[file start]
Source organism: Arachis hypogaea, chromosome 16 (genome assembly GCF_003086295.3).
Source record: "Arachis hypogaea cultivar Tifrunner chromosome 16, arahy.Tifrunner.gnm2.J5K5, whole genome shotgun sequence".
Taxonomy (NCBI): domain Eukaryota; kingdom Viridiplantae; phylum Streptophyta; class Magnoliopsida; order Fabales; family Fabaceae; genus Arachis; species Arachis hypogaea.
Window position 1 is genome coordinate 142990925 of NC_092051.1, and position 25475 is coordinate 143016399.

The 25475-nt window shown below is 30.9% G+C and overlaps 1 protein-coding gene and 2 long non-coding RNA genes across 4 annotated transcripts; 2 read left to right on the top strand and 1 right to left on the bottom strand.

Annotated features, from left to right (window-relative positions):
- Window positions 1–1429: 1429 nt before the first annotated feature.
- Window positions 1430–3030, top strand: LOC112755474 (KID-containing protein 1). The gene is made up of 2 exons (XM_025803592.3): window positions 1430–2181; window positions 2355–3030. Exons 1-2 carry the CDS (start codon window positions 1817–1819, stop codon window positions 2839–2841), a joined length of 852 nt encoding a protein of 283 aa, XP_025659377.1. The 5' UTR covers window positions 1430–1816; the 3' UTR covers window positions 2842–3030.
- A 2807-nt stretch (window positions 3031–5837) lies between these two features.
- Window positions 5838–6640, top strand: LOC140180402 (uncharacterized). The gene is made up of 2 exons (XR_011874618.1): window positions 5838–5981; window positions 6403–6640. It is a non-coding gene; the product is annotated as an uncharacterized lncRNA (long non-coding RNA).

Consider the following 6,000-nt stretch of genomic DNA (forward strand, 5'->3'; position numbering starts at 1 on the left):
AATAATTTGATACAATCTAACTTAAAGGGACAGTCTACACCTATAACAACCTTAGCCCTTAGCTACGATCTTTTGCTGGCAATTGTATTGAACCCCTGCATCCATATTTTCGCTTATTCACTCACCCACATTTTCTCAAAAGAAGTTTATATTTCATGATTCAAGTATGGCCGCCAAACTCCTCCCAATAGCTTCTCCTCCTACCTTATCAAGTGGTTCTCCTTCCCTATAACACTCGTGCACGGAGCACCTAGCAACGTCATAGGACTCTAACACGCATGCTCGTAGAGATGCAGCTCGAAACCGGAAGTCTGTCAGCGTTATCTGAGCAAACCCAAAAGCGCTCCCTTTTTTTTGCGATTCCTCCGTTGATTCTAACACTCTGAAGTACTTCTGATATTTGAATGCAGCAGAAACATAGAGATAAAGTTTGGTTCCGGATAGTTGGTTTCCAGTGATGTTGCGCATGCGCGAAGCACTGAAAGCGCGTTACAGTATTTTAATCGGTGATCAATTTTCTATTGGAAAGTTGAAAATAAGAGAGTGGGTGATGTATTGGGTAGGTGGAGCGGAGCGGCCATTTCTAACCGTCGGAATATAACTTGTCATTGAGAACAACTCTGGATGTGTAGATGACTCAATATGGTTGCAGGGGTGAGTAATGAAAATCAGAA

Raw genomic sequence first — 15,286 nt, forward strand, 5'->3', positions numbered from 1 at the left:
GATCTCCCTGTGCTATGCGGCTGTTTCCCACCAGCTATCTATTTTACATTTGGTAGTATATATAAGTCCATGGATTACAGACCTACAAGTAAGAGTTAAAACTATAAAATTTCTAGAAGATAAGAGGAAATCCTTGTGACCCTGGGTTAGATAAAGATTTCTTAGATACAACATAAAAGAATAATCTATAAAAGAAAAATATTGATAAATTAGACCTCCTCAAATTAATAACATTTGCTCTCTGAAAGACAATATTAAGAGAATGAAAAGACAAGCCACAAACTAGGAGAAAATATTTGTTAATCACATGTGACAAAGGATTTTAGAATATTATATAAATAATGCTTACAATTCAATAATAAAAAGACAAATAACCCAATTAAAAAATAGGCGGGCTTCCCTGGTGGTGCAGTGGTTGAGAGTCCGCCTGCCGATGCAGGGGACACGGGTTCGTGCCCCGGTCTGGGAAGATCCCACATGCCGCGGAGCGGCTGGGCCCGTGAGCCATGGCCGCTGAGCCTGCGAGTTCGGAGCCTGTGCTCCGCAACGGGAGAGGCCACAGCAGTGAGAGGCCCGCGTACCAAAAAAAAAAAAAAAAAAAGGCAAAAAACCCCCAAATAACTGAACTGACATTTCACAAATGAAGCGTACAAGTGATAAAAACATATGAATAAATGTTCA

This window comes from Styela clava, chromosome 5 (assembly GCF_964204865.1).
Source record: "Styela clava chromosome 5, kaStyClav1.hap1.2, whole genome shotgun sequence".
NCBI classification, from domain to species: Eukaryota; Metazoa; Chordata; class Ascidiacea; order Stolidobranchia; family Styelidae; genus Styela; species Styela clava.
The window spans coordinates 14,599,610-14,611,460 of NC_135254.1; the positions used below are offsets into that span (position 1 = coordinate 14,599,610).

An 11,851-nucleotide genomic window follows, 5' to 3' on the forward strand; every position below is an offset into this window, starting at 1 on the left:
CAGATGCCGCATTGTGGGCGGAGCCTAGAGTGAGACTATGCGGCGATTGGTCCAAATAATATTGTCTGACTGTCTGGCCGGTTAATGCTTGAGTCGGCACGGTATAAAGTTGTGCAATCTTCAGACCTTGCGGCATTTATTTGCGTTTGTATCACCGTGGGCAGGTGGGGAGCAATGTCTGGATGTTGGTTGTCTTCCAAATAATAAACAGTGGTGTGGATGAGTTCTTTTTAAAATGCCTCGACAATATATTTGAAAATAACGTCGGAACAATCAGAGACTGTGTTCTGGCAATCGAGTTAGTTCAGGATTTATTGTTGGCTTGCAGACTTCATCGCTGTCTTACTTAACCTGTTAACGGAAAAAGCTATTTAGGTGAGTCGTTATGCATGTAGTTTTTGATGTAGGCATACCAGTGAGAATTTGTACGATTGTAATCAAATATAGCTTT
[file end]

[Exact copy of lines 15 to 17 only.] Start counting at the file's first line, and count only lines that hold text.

This window comes from Styela clava, chromosome 5 (assembly GCF_964204865.1).
Source record: "Styela clava chromosome 5, kaStyClav1.hap1.2, whole genome shotgun sequence".
NCBI classification, from domain to species: Eukaryota; Metazoa; Chordata; class Ascidiacea; order Stolidobranchia; family Styelidae; genus Styela; species Styela clava.